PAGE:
For release: Friday, November 20, 2009
The adult brain has a relatively poor capacity to grow and recover from damage. Within the developing brain, however, nerve cells must grow long fibers, navigate toward their targets and form complex connections. Many neuroscientists theorize that reactivating this capacity for growth could be the key to effective therapies for stroke and other neurological injuries.
In a new study funded by the National Institute of Neurological Disorders and Stroke (NINDS), investigators identified a set of genes that are regulated during development, and that in turn regulate the capacity of nerve cells to grow. In the future, drugs or small molecules that target these genes could be used to stimulate nerve regeneration following an injury.
The study was published in Science,* and was led by scientists at the University of Miami Miller School of Medicine in Florida. The senior authors were Jeffrey Goldberg, M.D., Ph.D., assistant professor of ophthalmology and neuroscience, along with Vance Lemmon, Ph.D., professor of neurosurgery, and John Bixby, Ph.D., professor of pharmacology and neuroscience.
Most of the experiments focused on retinal ganglion cells, which originate at the back of the eye, in the retina, and send their axons to the brain via the optic nerve. Dr. Goldberg’s group previously surveyed the expression (activity) of thousands of genes in these neurons at different ages in rats, from embryonic life to adulthood. They also charted the neurons’ decline in growth capacity over time, and found that it coincided with changes in gene expression.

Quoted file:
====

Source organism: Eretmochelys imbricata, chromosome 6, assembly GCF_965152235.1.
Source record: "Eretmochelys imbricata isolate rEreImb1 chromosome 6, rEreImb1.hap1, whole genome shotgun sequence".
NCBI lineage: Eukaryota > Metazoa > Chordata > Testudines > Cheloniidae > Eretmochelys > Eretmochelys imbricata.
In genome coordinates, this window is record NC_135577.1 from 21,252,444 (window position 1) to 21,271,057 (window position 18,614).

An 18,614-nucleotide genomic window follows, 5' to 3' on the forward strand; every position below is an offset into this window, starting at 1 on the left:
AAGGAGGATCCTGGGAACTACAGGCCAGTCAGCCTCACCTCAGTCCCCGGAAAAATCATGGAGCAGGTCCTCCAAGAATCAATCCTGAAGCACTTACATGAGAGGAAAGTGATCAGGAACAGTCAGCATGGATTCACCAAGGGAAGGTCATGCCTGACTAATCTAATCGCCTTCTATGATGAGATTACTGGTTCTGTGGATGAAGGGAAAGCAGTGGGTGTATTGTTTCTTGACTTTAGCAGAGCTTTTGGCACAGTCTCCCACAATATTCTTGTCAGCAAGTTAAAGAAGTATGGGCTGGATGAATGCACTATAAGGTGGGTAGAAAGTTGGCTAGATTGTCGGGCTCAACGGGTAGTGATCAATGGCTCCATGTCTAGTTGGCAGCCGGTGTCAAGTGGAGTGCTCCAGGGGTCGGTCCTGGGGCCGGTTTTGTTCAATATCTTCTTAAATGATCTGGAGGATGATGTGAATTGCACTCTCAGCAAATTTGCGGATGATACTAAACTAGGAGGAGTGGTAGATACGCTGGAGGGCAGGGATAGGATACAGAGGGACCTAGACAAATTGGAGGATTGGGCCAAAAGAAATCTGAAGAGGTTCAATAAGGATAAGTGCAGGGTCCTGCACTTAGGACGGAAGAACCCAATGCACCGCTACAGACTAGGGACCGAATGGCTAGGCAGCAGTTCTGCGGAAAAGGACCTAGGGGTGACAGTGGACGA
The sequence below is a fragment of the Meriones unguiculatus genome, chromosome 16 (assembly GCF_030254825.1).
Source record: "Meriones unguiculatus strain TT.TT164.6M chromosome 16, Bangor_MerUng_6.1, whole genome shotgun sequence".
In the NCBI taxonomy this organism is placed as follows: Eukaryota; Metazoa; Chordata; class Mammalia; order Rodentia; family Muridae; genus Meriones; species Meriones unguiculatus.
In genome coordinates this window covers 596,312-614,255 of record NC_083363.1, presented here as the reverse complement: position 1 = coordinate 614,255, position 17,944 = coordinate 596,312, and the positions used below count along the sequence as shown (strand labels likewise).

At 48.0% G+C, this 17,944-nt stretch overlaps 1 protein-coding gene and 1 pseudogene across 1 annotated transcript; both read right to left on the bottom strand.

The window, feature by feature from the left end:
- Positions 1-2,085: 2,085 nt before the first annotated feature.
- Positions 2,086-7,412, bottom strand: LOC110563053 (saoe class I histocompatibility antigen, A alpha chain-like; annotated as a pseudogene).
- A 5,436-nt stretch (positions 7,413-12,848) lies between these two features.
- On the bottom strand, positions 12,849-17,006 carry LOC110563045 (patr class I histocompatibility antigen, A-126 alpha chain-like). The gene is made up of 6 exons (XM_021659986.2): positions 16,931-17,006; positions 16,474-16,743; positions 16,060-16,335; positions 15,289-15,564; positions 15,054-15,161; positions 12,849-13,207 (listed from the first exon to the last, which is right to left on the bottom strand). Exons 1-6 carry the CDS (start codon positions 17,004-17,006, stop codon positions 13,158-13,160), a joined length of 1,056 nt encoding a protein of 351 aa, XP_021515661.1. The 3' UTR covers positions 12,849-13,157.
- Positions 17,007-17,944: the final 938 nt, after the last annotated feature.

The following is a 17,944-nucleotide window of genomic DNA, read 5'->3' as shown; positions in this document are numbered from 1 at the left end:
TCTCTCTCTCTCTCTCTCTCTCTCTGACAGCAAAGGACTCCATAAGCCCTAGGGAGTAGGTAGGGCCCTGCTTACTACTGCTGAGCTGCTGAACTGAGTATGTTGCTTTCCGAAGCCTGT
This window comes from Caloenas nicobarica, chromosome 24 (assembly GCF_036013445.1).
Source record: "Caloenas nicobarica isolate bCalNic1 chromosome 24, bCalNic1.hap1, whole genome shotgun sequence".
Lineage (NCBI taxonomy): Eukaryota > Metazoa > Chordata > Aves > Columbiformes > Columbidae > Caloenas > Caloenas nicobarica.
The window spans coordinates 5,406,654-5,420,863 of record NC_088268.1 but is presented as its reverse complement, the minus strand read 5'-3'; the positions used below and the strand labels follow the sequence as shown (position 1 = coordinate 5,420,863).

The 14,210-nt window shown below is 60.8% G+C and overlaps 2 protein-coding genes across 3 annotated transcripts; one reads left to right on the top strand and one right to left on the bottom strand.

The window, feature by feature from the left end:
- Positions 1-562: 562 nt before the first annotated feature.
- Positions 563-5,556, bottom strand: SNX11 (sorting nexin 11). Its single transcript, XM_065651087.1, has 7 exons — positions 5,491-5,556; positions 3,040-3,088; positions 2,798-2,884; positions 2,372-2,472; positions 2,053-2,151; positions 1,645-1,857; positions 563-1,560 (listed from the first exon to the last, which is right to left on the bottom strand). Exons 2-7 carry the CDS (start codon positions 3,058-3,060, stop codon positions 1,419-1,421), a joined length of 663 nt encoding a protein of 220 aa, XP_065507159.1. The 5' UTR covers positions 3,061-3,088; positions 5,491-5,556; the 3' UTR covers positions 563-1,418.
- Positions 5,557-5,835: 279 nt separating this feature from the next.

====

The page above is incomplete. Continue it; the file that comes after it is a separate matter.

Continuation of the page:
In the new study, Dr. Goldberg and his colleagues examined 111 of these developmentally regulated genes, giving isolated neurons an overload of each gene to test their individual effects on growth. A gene called KLF4 dramatically suppressed the number and length of neurites (nerve fibers) on each cell. The researchers found similar results whether they looked at retinal ganglion cells or other brain cells, including cortical neurons, which include the neurons affected in spinal cord injuries.
The researchers also used state-of-the-art genetic techniques to eliminate the KLF4 gene from the retinal ganglion cells of mice. Compared to genetically normal mice, adult mice lacking KLF4 showed enhanced neuronal regeneration after an injury to their optic nerves.
Further study revealed that several members of the KLF gene family regulate neurite growth, some with negative effects similar to KLF4 and others with positive effects. With increasing age, some of the growth-suppressing KLF genes become more highly expressed while the growth-enhancing KLF become less expressed. All of the KLF genes are transcription factors, which means that they regulate the activity of other genes.
“Manipulating multiple KLF genes may be a useful strategy…to increase the intrinsic regenerative capacity of mature central nervous system neurons damaged by injury or disease,” the authors wrote.
-By Daniel Stimson, Ph.D.
*Moore DL et al. “KLF Family Members Regulate Intrinsic Axon Regeneration Ability.” Science, October 9, 2009, Vol. 326, pp. 298-301.
Last Modified November 20, 2009